Despite CDTFA’s pre-2022 exemption from OAL review, the California Public Records Act and the APA still give the public a right to examine, understand, and, where appropriate, challenge the agency’s rule making provisions. Nonetheless, when our firm recently requested copies of CDTFA’s current rule making guidelines after we recognized some anomalies in their processes, CDTFA claimed they were confidential and refused to provide them. Essentially, the agency will provide its proposed regulatory language and related correspondence underlying its regulations (simply because it must, under the legal authority set forth above), but it will not release documents that shed light on its guidelines for creating those regulations in the first place. It is difficult to imagine why CDTFA considers its rule-making processes to be confidential or what it wishes to keep from the public eye.
The California Public Records Act (PRA) is embodied within California Government Code sections 6250 et seq. It establishes the public’s right to access “information concerning the conduct of the people’s business” (sec. 6250). Government Code section 15570.42 requires CDTFA to adopt regulations that “establish procedures and guidelines to… facilitate maximum public accessibility to the department’s public records” and “specifically identify and describe the types of public records pertaining to the tax and the fee programs administered by the department.” These requirements clearly would include any documents describing how the agency goes about issuing its rules and regulations.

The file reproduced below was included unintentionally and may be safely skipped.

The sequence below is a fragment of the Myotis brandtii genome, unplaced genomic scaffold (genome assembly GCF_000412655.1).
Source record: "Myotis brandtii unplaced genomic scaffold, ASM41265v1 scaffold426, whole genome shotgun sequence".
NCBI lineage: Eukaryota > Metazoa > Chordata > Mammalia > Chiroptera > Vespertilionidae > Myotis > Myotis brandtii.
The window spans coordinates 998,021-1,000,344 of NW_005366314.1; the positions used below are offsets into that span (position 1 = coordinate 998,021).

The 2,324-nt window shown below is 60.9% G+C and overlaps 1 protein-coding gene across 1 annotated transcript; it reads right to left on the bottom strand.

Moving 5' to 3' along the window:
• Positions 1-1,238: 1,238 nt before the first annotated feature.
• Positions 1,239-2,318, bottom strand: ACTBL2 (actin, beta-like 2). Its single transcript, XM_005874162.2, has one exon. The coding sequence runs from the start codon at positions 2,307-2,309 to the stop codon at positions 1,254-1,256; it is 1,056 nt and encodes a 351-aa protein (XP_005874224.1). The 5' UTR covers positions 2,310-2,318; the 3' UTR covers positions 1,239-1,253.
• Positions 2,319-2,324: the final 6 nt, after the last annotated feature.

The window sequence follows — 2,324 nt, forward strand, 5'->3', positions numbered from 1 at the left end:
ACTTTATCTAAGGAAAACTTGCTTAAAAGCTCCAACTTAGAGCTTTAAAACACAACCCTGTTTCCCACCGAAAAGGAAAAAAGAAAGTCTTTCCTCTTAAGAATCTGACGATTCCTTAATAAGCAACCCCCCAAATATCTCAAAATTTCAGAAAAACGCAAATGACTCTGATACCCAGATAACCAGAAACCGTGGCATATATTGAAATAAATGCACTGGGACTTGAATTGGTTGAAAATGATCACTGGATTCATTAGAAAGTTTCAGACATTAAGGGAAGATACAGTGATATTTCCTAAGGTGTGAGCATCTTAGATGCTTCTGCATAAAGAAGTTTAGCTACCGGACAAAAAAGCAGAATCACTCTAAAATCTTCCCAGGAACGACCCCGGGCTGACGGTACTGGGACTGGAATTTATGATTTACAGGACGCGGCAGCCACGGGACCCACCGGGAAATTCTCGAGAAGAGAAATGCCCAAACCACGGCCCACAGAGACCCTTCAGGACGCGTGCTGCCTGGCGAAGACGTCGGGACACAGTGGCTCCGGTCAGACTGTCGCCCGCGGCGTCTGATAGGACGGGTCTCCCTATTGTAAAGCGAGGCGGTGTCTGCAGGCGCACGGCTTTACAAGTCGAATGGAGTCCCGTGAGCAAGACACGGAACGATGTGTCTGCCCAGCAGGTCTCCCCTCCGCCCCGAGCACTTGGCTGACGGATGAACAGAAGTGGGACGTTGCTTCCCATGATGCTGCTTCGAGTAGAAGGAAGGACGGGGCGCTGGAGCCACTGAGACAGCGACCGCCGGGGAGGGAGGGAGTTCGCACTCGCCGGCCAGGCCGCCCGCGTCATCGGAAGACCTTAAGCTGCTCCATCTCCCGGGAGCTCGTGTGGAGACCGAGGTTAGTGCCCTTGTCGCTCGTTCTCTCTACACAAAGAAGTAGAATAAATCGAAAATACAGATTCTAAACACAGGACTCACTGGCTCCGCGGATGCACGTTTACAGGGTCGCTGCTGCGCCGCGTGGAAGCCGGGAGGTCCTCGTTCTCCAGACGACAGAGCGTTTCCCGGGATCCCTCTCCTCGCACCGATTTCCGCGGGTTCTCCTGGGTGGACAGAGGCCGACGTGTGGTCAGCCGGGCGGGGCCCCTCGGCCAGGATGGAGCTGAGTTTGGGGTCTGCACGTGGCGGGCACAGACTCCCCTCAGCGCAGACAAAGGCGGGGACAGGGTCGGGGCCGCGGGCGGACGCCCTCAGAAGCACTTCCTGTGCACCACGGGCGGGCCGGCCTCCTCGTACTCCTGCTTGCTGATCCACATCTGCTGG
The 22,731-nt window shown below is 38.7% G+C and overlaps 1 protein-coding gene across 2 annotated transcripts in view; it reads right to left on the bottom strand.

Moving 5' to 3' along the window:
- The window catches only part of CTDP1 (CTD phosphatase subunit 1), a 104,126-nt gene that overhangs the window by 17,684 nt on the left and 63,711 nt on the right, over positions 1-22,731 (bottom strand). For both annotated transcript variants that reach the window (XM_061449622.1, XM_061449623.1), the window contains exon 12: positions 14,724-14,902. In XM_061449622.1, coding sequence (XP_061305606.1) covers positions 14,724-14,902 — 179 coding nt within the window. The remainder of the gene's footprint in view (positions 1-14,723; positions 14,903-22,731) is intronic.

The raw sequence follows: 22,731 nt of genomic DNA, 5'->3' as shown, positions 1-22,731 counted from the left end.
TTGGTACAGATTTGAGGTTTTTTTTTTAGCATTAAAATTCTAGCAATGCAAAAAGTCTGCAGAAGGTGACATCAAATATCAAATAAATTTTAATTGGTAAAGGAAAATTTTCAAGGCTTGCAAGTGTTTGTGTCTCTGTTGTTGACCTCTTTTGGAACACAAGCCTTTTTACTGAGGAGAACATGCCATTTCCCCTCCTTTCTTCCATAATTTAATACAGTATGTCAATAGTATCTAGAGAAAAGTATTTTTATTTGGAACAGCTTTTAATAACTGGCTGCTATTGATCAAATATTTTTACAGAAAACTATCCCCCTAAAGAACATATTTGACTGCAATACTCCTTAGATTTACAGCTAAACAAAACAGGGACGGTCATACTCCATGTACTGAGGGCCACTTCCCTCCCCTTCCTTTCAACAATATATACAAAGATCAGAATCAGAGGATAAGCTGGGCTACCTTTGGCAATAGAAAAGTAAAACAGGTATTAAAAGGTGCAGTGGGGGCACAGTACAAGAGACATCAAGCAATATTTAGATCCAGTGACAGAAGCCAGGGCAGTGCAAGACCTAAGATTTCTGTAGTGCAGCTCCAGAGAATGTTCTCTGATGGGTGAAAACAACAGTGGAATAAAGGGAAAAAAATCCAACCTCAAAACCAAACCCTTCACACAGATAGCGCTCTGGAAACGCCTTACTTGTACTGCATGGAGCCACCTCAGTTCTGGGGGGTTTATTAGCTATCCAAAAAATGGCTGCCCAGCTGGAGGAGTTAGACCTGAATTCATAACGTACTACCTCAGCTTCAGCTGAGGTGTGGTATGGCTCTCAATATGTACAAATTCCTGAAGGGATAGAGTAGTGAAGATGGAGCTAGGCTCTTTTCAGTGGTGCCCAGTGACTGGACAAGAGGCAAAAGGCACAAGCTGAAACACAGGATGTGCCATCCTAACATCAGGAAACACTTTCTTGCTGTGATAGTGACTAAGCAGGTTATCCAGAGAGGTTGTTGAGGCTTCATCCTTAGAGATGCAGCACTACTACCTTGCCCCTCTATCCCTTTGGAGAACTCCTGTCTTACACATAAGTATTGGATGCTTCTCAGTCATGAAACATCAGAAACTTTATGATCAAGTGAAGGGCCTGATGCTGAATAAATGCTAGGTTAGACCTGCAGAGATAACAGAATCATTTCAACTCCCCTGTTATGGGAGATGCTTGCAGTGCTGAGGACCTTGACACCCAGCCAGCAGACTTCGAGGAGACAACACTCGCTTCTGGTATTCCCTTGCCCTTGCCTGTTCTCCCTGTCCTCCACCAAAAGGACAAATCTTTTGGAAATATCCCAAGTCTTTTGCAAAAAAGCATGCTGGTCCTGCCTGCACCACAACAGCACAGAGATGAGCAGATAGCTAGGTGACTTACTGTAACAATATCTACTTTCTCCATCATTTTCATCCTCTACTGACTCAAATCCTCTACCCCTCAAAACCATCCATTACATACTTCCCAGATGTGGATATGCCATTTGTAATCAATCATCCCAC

The need for confidentiality is commonly cited by agencies attempting to avoid transparency. It was the major argument against records disclosure made by the BOE In BOE v. Superior Ct. (cited above). In rejecting the BOE’s position, the appellate court emphasized the following points:
- “There is a manifest public interest in the avoidance of secret law and a correlative interest in the disclosure of an agency’s working law.”
- Records that interpret regulations are part of the agency’s working law and, as such, are subject to the Public Records Act.
- Under the PRA, “the fact that a public record may contain some confidential information does not justify withholding the entire document.”
The BOE sought to withhold the documents requested in BOE v. Superior Ct. by claiming the primary entities whose confidentiality would have been violated by disclosing the agency’s internal deliberations were the businesses whose cases had given rise to the ensuing decisions. In rejecting this argument, the court noted that these businesses would be protected if the BOE simply redacted their names and other identifying data from all documents released, and that such an effort could reasonably be required under the PRA.
Such redaction (if even necessary) should be even simpler when releasing the rule-making guidelines and documentation requested by our own firm, since such data should generally relate to processes underlying CDTFA’s public rule-making activities rather than referring to specific cases with identifiable businesses. Applying the criteria of the Public Records Act and BOE v. Superior Court, it is difficult to imagine whose confidentiality would be violated by such disclosure. Unfortunately, it appears that CDTFA, like its predecessor agency, may be unwilling to abide by the PRA and additional litigation may be required to obtain the requested documents.